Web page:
NEW YORK — A lack of innovation in the bath category has resulted in tepid sales.

Sales in prestige remained flat, while sales in mass doors sank 5 percent to $152 million (excluding Wal-Mart) for the 52-week period ended Oct. 18, according to ACNielsen.

Hoping to turn the tide is a new line called Spongeables. Spongeables are sponges infused with natural glycerin and olive oil-based soap. The soap lasts for about 30 showers, according to Elaine Binder, executive vice president of SpongeTech Inc. “I found a way to create Spongeables because my five-year-old son was going through a lot of expensive shower gel and I thought there had to be a way to make soap last,” said Binder.

Spongeables offer more than just soap in a sponge. The ingredients combine exfoliation, cleansing and massaging.

First produced last November, Spongeables have already been successful at upscale merchants such as Henri Bendel, Nordstrom, Marshall Field’s and Saks Fifth Avenue. Specialty chains including Pure Beauty and Beauty First also picked up the sponges, which retail for $15 for the 30-shower version or $5 for a seven-shower travel size.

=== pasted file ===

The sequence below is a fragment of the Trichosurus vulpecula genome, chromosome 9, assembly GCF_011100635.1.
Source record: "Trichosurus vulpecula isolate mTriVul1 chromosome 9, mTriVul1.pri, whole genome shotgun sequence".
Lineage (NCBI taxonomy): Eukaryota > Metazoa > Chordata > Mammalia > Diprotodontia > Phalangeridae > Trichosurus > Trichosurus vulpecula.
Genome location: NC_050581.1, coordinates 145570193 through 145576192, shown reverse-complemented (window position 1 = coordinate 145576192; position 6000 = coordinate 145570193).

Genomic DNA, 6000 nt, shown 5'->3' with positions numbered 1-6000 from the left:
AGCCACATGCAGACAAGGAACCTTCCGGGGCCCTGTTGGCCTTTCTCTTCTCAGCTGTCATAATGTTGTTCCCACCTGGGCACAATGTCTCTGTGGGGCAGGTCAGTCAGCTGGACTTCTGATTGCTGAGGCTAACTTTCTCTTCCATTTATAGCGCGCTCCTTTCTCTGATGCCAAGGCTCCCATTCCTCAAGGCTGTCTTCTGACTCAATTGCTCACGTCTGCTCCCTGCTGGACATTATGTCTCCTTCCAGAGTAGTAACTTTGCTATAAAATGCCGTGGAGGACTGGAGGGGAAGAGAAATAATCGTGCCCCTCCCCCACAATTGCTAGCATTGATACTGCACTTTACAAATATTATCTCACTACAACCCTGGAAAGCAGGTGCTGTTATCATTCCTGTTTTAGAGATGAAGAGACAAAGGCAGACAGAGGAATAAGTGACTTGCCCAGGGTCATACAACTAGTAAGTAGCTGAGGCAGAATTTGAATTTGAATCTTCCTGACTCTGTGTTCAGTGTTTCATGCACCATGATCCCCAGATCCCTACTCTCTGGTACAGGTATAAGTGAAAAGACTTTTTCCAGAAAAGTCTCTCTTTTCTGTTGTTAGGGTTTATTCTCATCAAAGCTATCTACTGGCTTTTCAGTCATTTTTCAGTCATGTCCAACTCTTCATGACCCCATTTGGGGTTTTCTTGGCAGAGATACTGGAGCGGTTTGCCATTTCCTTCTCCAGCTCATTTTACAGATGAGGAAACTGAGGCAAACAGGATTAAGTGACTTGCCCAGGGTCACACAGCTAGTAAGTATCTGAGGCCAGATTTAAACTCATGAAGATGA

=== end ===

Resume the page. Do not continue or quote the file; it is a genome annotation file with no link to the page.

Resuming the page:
According to Binder, exposure through premium hotels such as The Venetian in Las Vegas has also helped build consumer interest. Industry sources estimate sales could exceed $25 million within the next year.

The company upped its distribution capacity and is broadening distribution to include Ulta, Fred Meyer and Bristol Farms. Last June, Binder unveiled Spongeables to mass merchants at the National Association of Chain Drug Stores Marketplace meeting. Retailers singled out the line as one of the show’s standout items.

“Spongeables was one of the most unique products at that show,” said Kathy Vanek, category manager for Snyder’s Drug in Minnetonka, Minn.

She especially liked the fact that the sponges can be cut into playful shapes for children. Also, there are many scents, including lavender, fig, grapefruit and jasmine. According to Binder, the soaps can be produced for proprietary labels.

While the bath category has been challenging for many retailers, the accessory portion of sales has helped boost margins. What retailers also like about Spongeables is the combination of being a soap and a loofah. Spongeables are merchandised in a variety of vehicles including an inline display and a floor stand.

This story first appeared in the October 29, 2004 issue of WWD. Subscribe Today.